One warm, summer evening, when we were both living in England, my brother asked me if I wanted to tag along with him and two of his university friends, Steven and Hans-Georg, on a road trip from the East Mid-lands region in England to Antwerp, in Belgium, for a couple of nights. I was 21.  I put clean underwear, a toothbrush and toothpaste, one change of clothes and a hairbrush into a small bag and threw it into the car with the rest of the stuff. We drove across border control onto the ferry at Dover and at some point, many many hours later, were parking in Antwerp. I probably would never have visited the gorgeous city if it wasn’t for local Belgian Steven wanting to see his girlfriend, who worked at the Sofitel hotel in Antwerp.

My memories of my time spent in that city are few, but distinct. I remember being in awe inside the hallowed, deeply Gothic Cathedral of Our Lady, which has four large Rubens paintings inside it. I only learned much later that Rubens, the famous 17th century Baroque artist, lived in Antwerp and had his home here. Now, if I ever returned, I’d visit his house and amble through his gardens.

antwerp-pics
A triptych of Rubens paintings inside the Cathedral of Our Lady

We didn’t visit any museums or such, being poor university students (I was an undergrad and they were post-grads) we preferred to see what we could for free and save up for a nice meal and drink somewhere before we spent the night somewhere warm and cosy. Steven’s girlfriend was able to get us a couple of rooms for an overnight stay.  I do remember enjoying my first taste of fries parcelled up in a brown paper cone with dollops of mayonnaise on top to dip into.  That was my first experience of a ‘fritkot’ (takeaway fries shop).

Not far from the cathedral was the town hall and an impressive statue of Silvius Brabo, a mythical Roman soldier who supposedly ripped the hand off of a giant that was tormenting the locals here and threw it at him.

antwerpjenever
Berry, plum, cherry, peach and lemon jenevers

I do remember strolling along some canals and insisting on visiting the red light area after drinking lots of fruity Jenevers and getting quite ‘happy’ on them.

I’d never seen anything like it before. Sandwiched in between the usual dimly lit residential streets was Antwerp’s red light district. Prostitution is legal in Belgium, which means that the woman have access to some protection and can exercise their rights if they dare to. But nothing quite prepared me for the reality of streets lined with box windows, where young girls – some probably still teenagers – were dancing and twirling in said windows and men were cruising down the street in their cars, yowling at the girls. It brought a whole new meaning to the word window-shopping. I had been the one who insisted, so the guys kind of formed a protective cocoon around me as we walked down the street. Almost at the end of the street, when we were in the clear, the guys broke away and walked ahead. Just then, a curvy dark skinned woman reached out for me from a doorway, wrapped her hand around my wrist as I walked past and tried to pull me towards her muttering something with a smile on her face. I pulled away and ran towards the guys. I thought it was ironic that walking down the street I thought I might be accosted by men, but it was a woman reaching out for me that had scared me.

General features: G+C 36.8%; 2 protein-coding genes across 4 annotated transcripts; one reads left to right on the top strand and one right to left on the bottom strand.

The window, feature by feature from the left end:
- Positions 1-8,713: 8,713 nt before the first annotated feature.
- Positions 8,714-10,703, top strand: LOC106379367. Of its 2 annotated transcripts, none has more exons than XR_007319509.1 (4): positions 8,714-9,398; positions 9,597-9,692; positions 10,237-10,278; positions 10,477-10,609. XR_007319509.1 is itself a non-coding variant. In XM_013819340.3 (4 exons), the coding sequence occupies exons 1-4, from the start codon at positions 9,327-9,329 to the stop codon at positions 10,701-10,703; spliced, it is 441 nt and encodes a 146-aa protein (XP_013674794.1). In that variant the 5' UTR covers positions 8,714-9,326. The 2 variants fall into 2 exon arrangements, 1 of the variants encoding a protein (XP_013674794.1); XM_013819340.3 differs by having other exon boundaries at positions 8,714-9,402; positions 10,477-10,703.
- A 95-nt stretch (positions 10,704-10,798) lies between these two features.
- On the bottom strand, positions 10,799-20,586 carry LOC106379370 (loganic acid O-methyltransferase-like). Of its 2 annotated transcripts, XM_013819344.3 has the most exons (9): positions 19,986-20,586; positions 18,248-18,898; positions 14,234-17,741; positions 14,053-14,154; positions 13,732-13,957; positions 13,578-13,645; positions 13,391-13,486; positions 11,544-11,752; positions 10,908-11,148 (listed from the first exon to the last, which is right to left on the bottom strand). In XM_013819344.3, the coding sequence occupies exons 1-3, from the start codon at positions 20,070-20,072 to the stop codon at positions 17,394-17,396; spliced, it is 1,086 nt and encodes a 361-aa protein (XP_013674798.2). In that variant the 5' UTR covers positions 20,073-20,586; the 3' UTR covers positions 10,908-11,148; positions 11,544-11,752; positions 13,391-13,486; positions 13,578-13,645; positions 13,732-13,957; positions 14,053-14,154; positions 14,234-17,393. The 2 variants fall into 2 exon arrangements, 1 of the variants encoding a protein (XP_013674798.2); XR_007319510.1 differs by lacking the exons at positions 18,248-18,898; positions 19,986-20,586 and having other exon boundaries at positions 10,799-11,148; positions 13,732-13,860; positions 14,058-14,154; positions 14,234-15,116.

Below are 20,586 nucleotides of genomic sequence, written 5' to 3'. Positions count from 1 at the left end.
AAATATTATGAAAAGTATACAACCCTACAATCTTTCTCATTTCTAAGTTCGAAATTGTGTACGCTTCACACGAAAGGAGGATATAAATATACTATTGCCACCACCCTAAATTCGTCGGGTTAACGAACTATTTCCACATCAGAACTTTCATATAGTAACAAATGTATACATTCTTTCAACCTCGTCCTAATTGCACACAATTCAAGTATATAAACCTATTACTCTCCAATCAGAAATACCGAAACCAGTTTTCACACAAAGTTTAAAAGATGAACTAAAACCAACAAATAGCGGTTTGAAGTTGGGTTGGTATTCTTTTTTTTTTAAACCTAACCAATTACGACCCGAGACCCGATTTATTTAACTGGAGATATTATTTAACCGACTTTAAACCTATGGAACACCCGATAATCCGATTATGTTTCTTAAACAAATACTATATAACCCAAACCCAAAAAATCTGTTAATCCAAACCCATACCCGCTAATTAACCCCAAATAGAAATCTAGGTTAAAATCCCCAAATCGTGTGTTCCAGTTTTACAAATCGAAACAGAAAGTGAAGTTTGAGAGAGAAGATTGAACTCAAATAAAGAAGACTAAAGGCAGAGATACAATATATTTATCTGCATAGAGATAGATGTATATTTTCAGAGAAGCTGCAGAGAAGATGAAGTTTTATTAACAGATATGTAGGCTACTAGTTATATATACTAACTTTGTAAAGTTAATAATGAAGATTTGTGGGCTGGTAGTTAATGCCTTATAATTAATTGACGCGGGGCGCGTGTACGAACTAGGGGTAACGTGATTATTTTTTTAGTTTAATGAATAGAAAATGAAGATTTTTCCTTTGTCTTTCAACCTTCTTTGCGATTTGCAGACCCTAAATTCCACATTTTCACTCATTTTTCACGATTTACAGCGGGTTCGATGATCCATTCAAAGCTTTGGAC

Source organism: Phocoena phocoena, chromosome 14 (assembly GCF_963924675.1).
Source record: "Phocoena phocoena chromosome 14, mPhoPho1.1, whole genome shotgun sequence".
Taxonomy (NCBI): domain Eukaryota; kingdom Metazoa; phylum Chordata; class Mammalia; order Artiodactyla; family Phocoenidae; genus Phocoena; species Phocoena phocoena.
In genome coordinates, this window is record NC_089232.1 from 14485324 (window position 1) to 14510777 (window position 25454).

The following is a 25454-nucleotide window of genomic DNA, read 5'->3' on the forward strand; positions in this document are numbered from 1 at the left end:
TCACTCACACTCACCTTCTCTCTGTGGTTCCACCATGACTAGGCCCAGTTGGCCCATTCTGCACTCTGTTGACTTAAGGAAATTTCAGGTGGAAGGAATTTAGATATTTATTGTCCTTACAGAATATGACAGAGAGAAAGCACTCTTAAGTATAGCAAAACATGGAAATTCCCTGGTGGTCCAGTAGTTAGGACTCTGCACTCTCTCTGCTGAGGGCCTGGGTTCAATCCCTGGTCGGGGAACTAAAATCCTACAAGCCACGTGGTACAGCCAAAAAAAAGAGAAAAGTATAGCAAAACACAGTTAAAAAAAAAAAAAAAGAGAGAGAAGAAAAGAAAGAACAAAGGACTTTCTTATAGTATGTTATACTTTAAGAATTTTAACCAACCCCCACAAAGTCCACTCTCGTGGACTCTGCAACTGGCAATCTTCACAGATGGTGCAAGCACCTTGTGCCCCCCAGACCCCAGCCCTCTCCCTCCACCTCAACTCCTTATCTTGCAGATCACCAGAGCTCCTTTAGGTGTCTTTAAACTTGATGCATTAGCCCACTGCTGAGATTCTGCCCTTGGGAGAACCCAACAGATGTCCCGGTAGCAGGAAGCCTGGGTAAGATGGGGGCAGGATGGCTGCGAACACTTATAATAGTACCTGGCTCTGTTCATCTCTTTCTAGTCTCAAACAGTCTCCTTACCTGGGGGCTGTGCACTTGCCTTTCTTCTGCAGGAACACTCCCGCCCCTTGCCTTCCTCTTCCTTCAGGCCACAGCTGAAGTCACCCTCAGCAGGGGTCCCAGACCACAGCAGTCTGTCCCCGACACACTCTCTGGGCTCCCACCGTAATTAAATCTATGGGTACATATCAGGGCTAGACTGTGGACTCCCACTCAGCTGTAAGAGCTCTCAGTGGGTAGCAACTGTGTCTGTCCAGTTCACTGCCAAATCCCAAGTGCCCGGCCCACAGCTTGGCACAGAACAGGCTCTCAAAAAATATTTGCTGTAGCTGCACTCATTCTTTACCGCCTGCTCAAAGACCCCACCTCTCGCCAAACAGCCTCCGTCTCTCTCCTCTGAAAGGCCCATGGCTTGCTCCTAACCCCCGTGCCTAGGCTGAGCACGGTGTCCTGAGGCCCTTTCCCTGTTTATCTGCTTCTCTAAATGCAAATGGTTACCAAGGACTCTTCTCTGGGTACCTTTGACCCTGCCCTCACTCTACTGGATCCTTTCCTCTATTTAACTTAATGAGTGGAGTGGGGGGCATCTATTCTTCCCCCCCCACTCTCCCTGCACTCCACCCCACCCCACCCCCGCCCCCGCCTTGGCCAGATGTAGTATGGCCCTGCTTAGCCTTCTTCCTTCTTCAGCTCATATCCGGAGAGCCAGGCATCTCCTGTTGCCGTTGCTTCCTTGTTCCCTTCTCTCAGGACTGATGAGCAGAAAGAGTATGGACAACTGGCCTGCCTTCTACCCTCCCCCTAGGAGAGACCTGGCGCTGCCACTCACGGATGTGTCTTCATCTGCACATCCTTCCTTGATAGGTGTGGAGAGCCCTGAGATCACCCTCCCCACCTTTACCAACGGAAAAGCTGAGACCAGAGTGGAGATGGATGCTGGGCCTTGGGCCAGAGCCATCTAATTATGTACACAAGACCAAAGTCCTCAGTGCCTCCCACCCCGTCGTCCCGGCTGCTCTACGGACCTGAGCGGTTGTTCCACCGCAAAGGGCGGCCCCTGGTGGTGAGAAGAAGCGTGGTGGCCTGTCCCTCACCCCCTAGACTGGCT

Still, if you do visit Antwerp, the Red Light district is something to behold because of how organized it is. However, don’t be fooled by its glitzy lights in the windows. They’re still covering up the sheen of sixteen year old girls wearing tired old faces.

A Glass of Madeira, my dear

Winston Churchill painted here, Margaret Thatcher honeymooned at the Savoy here but what this little- explored, Portuguese island of volcanic origin is internationally
renowned for is its wine.

churchill_madeira_ok12517184_664x373
Winston Churchill painting in Funchal, Madeira

Welcome to Madeira, with a population of 250,000 and a land area almost double the size of Mumbai. In the winter months, the mild weather of this idyllic island creates the senior citizen’s Shangri-la. It’s the perfect haunt for those in search of a tropical island paradise that isn’t noisy or too hot and still covered in lush green foliage. But there is something here for wine connoisseurs of every age with an interest in the origins of Madeira wine.

madeira-wine
Vintage Madeira wine

IN VINO VERITAS
The unique wine-making techniques that create the flavours of Madeira wine can be traced back to the 16th century but were developed more accidentally than by intention. Back then, early wine traders on the island would head over to India, China and Japan where early European communities and their military were prime customers for their products. The story goes that one shipment passed the equator and was returned to the capital city of Funchal unsold. Thinking the shipment was spoiled, the ship’s captain instructed his crew to throw the entire load overboard but the sailors decided to sample a bottle and found it was still of very good quality and indeed had improved greatly during the voyage. For many years, it was believed that the swaying motion of the ships matured the wine in a unique way. For decades, casks of wine were sent on return sea voyages from Funchal to far-flung countries. These bottles were called Vinhao da roda to indicate wine that had been on a round trip, and were in great demand from the European colonies. Each load of wine was named after the ship it journeyed with. It was only in the 1800s that the secret of Madeira wine was discovered. The changing temperature of a ship’s hold as it moved to and from the equator on its voyages, was reproduced inside a building. Now known as an Estufa, wine is stored within this building and heated in different compartments at varying temperatures within different time periods.